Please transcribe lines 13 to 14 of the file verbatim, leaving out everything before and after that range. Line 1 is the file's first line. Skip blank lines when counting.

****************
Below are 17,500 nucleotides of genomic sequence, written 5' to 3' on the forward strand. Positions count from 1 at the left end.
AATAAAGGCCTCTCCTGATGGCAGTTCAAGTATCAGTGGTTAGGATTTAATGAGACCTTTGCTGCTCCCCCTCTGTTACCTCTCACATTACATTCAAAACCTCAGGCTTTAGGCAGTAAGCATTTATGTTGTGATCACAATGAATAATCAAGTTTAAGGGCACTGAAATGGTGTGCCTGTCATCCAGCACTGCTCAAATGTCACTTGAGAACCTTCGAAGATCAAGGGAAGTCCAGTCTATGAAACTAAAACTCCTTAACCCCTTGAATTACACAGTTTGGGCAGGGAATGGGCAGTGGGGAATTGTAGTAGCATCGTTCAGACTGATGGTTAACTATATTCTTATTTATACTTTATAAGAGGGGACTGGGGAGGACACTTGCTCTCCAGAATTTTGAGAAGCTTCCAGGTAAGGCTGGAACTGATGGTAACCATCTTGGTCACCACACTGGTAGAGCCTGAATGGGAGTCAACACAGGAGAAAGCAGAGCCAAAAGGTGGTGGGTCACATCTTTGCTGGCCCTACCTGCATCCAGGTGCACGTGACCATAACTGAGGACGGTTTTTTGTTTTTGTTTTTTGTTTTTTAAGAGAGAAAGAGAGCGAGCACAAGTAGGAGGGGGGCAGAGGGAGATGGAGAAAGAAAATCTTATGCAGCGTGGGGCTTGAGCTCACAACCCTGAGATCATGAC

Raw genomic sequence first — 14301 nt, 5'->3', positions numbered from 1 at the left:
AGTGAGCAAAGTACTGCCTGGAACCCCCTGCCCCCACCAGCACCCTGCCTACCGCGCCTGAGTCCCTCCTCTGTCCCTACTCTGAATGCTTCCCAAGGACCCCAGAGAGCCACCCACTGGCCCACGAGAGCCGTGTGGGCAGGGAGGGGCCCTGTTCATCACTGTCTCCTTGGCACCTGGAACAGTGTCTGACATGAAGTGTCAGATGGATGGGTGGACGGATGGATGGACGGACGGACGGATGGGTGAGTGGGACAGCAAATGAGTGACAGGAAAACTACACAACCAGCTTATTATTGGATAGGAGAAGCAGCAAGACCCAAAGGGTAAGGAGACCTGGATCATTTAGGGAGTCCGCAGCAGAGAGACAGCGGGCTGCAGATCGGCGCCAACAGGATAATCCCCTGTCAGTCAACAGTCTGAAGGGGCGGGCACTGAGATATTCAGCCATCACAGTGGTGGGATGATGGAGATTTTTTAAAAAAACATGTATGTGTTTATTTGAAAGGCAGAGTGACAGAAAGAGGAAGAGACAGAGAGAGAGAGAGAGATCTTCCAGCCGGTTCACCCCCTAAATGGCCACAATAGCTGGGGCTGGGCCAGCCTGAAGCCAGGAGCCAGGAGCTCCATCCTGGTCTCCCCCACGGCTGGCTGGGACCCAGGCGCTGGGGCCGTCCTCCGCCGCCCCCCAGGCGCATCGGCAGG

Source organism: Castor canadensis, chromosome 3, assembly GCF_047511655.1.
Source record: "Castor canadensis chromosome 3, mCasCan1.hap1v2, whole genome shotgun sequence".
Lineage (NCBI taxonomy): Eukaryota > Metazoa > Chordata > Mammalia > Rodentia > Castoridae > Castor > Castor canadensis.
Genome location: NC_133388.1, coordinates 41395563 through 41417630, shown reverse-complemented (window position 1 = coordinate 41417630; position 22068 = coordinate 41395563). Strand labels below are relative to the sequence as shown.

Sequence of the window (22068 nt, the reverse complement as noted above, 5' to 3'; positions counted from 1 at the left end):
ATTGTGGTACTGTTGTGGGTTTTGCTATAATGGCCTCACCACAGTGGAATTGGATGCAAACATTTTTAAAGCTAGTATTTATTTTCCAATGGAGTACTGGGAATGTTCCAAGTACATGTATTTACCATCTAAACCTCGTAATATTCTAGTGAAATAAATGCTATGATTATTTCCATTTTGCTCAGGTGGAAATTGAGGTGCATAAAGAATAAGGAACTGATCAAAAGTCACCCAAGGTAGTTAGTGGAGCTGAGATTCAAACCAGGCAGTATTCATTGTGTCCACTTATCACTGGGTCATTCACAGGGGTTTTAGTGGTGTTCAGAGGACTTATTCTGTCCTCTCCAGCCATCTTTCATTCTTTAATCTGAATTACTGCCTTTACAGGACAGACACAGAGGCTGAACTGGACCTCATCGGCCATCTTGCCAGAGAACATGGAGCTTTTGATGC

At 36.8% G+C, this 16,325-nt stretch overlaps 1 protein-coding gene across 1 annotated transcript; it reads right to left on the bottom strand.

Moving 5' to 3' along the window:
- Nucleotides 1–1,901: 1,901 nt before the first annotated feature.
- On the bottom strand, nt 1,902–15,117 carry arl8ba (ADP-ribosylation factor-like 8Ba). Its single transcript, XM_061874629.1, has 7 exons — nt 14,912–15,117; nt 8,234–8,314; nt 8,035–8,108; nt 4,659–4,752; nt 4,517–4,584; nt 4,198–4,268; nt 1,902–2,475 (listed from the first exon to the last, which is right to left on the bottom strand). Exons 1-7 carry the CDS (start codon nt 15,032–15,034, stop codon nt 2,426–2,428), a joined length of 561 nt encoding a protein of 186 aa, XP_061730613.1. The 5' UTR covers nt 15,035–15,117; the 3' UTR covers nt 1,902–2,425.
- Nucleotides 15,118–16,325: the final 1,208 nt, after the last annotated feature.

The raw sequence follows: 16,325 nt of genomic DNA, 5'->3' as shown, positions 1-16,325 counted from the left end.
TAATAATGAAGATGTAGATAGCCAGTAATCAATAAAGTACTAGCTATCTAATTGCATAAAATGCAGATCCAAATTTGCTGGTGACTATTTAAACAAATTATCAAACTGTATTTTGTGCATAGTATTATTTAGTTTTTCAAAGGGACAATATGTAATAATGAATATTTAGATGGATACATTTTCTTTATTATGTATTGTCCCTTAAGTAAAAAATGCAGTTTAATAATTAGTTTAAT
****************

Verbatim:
- Nucleotides 1–1,901: 1,901 nt before the first annotated feature.
- On the bottom strand, nt 1,902–15,117 carry arl8ba (ADP-ribosylation factor-like 8Ba). Its single transcript, XM_061874629.1, has 7 exons — nt 14,912–15,117; nt 8,234–8,314; nt 8,035–8,108; nt 4,659–4,752; nt 4,517–4,584; nt 4,198–4,268; nt 1,902–2,475 (listed from the first exon to the last, which is right to left on the bottom strand). Exons 1-7 carry the CDS (start codon nt 15,032–15,034, stop codon nt 2,426–2,428), a joined length of 561 nt encoding a protein of 186 aa, XP_061730613.1. The 5' UTR covers nt 15,035–15,117; the 3' UTR covers nt 1,902–2,425.